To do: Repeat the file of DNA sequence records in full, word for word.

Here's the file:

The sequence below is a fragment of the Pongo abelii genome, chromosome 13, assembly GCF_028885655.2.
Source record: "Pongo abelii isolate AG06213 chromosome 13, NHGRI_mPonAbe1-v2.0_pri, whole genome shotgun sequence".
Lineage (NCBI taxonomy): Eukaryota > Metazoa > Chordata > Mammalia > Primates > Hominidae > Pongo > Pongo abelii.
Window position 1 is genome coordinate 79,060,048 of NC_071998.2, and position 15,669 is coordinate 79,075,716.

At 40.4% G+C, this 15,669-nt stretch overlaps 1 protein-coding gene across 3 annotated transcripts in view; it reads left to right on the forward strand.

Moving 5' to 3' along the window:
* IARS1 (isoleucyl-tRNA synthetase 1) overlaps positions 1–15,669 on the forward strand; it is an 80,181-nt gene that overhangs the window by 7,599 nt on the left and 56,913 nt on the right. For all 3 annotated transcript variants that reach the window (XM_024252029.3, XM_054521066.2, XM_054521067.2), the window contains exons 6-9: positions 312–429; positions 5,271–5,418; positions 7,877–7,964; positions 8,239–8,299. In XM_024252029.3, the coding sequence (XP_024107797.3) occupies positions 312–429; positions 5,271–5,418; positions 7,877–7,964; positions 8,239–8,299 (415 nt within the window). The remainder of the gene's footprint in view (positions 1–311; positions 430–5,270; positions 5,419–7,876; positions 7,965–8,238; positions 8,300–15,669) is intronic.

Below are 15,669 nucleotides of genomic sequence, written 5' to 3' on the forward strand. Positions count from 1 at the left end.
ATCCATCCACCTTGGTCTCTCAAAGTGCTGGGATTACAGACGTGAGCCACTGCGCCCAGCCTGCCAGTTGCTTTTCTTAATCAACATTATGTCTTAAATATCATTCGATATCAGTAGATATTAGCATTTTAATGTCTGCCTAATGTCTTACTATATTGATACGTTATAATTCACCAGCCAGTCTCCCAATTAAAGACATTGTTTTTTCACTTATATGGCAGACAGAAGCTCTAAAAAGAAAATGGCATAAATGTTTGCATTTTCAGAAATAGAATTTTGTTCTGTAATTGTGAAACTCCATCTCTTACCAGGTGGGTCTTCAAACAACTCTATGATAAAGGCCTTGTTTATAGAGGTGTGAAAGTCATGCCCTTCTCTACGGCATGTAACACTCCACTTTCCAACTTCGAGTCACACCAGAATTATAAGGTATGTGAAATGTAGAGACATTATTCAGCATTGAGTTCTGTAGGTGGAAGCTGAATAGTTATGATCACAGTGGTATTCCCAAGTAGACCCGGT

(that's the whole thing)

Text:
The sequence below is a fragment of the Pongo abelii genome, chromosome 13, assembly GCF_028885655.2.
Source record: "Pongo abelii isolate AG06213 chromosome 13, NHGRI_mPonAbe1-v2.0_pri, whole genome shotgun sequence".
Lineage (NCBI taxonomy): Eukaryota > Metazoa > Chordata > Mammalia > Primates > Hominidae > Pongo > Pongo abelii.
Window position 1 is genome coordinate 79,060,048 of NC_071998.2, and position 15,669 is coordinate 79,075,716.

At 40.4% G+C, this 15,669-nt stretch overlaps 1 protein-coding gene across 3 annotated transcripts in view; it reads left to right on the forward strand.

Moving 5' to 3' along the window:
* IARS1 (isoleucyl-tRNA synthetase 1) overlaps positions 1–15,669 on the forward strand; it is an 80,181-nt gene that overhangs the window by 7,599 nt on the left and 56,913 nt on the right. For all 3 annotated transcript variants that reach the window (XM_024252029.3, XM_054521066.2, XM_054521067.2), the window contains exons 6-9: positions 312–429; positions 5,271–5,418; positions 7,877–7,964; positions 8,239–8,299. In XM_024252029.3, the coding sequence (XP_024107797.3) occupies positions 312–429; positions 5,271–5,418; positions 7,877–7,964; positions 8,239–8,299 (415 nt within the window). The remainder of the gene's footprint in view (positions 1–311; positions 430–5,270; positions 5,419–7,876; positions 7,965–8,238; positions 8,300–15,669) is intronic.

Below are 15,669 nucleotides of genomic sequence, written 5' to 3' on the forward strand. Positions count from 1 at the left end.
ATCCATCCACCTTGGTCTCTCAAAGTGCTGGGATTACAGACGTGAGCCACTGCGCCCAGCCTGCCAGTTGCTTTTCTTAATCAACATTATGTCTTAAATATCATTCGATATCAGTAGATATTAGCATTTTAATGTCTGCCTAATGTCTTACTATATTGATACGTTATAATTCACCAGCCAGTCTCCCAATTAAAGACATTGTTTTTTCACTTATATGGCAGACAGAAGCTCTAAAAAGAAAATGGCATAAATGTTTGCATTTTCAGAAATAGAATTTTGTTCTGTAATTGTGAAACTCCATCTCTTACCAGGTGGGTCTTCAAACAACTCTATGATAAAGGCCTTGTTTATAGAGGTGTGAAAGTCATGCCCTTCTCTACGGCATGTAACACTCCACTTTCCAACTTCGAGTCACACCAGAATTATAAGGTATGTGAAATGTAGAGACATTATTCAGCATTGAGTTCTGTAGGTGGAAGCTGAATAGTTATGATCACAGTGGTATTCCCAAGTAGACCCGGT